http://caninecommit.org/

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If you are lucky enough to know Kimberly Sarah Photography and you follow them on social media, you likely have seen Kim’s gorgeous photos of Canine Commitment’s dogs.

It was our lucky day, truly, when Kim reached out to us and offered her amazing talents to help us showcase our pups and help find their homes. Kim asked me to share a little bit about Canine Commitment, and I’m happy to do that!

Canine Commitment is an all-breed dog rescue based in New Boston and Manchester, New Hampshire. We have been around as Canine Commitment of New England since 2010, and since then thousands of dogs – and even a few hundred kittens – have come through our doors. “We” is two of us who are licensed as shelters out of our personal homes. We are set-up a bit differently than most rescues in that we work hands-on with each and every dog that comes through our rescue, and also work with the potential adopters. We utilize a handful of foster homes when needed, but primarily keep the dogs with us so that we know them well, can answer questions, and have them ready to meet potential adopters.

But “we” is also dozens of dedicated volunteers and a few employees who care for the dogs daily, assist with medical records and adoption packets, and keep two crazy rescuers sane! Over the years, the rescue has grown in wonderful ways and brought so many amazing dogs and fantastic people to us. We are so grateful that the thing we hear the most from applicants is that they know several people who have adopted from us, or even that they have adopted from us in the past and want to work with us again! It is incredible to us that we find great homes for not only the cute fluffy puppies, but also the senior dogs with medical issues, and the three legged pups and the deaf pups … all because so many people in our area open their homes and hearts to rescue dogs.

New England is unique from many parts of our country in that we do not have overflowing shelters and puppies in boxes for sale at every flea market. That, and much, much more, is what our rescue partners in the south are dealing with each and every day. Through our wonderful partnerships with Tupelo-Lee Humane Society, Southern Magnolia Boxer Rescue, and several independent rescuers, we are able to help move dogs into New England that otherwise would have no hope of finding a loving home. Whether you are looking for a puppy to grow up with your family, or a calm, older dog who didn’t get the best start in life, or a fun-loving, ready-for-adventure goofball, you can find what you are looking for through rescues like Canine Commitment and many other wonderful, dedicated groups across New England. And if you are really, really lucky … it might be one who has a glamour shot done by Kimberly Sarah Photography!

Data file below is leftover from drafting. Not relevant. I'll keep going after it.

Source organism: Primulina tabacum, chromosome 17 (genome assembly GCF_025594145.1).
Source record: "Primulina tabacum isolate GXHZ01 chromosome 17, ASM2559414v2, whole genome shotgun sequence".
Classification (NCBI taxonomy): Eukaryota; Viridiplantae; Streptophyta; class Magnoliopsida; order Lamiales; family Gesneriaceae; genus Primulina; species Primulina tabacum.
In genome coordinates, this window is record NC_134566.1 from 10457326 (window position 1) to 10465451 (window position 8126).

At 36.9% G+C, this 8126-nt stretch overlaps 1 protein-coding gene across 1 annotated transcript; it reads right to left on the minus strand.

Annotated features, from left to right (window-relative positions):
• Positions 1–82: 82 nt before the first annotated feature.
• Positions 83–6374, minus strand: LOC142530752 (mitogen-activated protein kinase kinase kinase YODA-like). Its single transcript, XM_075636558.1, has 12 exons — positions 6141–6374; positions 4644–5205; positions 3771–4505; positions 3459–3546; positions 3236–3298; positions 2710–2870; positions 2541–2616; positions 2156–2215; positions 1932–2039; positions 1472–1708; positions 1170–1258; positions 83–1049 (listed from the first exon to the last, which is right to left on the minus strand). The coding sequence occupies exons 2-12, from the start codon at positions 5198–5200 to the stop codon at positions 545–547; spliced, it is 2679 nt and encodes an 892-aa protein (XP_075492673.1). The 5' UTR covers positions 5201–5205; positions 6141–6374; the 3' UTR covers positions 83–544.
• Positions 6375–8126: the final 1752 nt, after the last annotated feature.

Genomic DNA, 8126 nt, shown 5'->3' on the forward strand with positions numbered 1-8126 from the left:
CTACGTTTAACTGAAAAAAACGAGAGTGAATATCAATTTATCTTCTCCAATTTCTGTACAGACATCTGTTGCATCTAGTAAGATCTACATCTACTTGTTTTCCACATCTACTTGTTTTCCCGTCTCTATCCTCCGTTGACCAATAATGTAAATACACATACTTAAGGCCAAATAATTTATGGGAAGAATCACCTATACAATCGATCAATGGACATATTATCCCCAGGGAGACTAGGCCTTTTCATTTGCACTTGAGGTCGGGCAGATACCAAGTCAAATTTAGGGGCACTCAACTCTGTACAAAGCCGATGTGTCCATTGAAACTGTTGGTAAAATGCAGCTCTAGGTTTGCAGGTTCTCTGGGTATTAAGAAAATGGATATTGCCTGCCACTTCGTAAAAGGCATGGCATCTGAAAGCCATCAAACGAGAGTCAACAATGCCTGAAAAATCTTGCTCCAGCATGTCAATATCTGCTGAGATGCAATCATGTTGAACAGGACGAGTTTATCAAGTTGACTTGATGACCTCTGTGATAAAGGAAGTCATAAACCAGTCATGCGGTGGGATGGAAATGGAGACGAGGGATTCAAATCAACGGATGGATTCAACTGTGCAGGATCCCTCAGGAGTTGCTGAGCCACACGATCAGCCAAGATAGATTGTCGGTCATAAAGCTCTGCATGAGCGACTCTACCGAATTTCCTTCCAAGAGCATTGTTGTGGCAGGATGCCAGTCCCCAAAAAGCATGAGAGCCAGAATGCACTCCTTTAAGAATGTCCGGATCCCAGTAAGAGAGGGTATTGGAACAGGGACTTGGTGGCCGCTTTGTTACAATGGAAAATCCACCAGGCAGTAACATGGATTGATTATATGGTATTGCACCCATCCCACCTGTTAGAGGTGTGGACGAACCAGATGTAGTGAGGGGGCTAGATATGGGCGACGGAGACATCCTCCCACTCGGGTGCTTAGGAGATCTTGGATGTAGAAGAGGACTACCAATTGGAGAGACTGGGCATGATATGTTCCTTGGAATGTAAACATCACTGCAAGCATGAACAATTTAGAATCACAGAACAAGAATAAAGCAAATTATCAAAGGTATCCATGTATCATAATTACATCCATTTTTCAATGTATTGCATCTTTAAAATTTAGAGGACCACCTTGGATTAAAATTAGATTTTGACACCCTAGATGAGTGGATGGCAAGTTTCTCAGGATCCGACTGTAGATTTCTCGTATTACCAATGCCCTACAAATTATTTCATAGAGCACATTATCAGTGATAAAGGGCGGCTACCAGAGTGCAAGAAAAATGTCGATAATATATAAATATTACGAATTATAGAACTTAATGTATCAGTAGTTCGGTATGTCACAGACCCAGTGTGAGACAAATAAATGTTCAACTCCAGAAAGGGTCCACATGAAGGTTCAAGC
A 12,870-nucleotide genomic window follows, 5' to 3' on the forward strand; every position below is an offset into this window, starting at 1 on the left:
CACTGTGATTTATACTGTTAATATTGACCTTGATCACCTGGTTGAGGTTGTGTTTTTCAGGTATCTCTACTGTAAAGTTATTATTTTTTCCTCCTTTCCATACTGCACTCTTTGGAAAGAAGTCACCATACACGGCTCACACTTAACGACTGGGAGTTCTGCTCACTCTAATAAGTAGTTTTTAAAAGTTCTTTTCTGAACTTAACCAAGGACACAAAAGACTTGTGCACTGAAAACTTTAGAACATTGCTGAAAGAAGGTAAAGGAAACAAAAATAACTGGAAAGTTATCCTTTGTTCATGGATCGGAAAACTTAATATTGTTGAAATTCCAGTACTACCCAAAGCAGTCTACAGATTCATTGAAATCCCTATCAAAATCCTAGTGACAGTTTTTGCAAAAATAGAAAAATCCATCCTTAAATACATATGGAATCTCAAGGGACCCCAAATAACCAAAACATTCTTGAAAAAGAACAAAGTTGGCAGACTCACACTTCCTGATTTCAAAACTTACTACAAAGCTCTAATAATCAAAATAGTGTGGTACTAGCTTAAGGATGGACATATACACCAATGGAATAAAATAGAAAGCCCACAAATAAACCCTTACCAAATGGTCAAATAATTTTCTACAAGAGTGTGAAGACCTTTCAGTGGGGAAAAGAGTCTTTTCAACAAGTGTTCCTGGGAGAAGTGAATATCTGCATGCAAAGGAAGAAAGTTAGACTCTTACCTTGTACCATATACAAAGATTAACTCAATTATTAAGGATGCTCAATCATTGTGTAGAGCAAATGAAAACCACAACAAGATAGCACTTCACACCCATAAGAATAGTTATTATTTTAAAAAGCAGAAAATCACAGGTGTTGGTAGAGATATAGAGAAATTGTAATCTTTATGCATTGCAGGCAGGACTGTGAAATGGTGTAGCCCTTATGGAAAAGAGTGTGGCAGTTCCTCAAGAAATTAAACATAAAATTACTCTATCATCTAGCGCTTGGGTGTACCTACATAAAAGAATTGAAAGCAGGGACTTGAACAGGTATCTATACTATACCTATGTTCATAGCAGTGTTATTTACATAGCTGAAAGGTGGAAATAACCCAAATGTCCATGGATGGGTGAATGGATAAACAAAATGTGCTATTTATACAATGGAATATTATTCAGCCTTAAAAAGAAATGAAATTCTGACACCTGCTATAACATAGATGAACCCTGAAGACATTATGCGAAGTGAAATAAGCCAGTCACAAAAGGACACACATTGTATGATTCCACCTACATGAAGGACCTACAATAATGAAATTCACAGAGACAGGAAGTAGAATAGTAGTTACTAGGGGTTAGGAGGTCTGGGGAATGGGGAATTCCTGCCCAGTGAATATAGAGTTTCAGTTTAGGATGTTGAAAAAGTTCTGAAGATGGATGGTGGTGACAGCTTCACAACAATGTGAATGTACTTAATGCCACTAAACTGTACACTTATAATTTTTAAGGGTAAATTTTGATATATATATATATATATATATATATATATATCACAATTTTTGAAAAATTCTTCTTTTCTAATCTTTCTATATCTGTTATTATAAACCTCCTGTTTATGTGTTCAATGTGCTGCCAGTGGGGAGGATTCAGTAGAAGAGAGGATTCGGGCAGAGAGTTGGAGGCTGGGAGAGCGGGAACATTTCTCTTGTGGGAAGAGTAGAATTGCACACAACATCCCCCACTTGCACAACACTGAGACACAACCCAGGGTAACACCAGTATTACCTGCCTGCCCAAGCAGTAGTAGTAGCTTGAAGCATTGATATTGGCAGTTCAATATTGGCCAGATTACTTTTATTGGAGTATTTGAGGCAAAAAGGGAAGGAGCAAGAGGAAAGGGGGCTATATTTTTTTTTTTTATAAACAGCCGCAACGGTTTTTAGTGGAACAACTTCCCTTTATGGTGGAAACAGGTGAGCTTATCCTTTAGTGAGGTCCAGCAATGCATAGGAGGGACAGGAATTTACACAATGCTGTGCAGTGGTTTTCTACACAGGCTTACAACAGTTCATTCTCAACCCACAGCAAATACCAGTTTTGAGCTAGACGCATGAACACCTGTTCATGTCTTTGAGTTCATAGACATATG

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NH Magazine Cover Image

How one Dog Photographer got the Cover of NH Magazine

I was on my way home from a very needed week off in December, sitting in the airport in the Jet Blue terminal when my phone rang. Well as you know, my first reaction was “another sales call” or “Hi! This is Susan from Google and I can help you get more visitors to your website”…blah. blah. blah. For some reason I answered it anyway. It was a nice gentleman on the other end, he said he was from NH Magazine. I thought, so here it comes, they want me to buy advertising. Nope!

He said he was on my website and loved my images. He was in search of a Cover Image for the February edition called “Pets”. He fell in love with the Out-Take image I had of a sweet little French Bulldog called Fiona. Fiona belongs to a good friend and SOPHA member Sue and her adorable daughter Emma.

It didn’t really hit me at the time what he was saying and on top of that they were boarding the plane! I had to quickly excuse myself from our conversation and ask that we catch up on Monday to talk again. What I really wanted was to make sure I heard him correctly. My image on the cover of NH Magazine!? Really?

As you can guess, Yes, my image on the cover. I was flattered. It was an incredible feeling.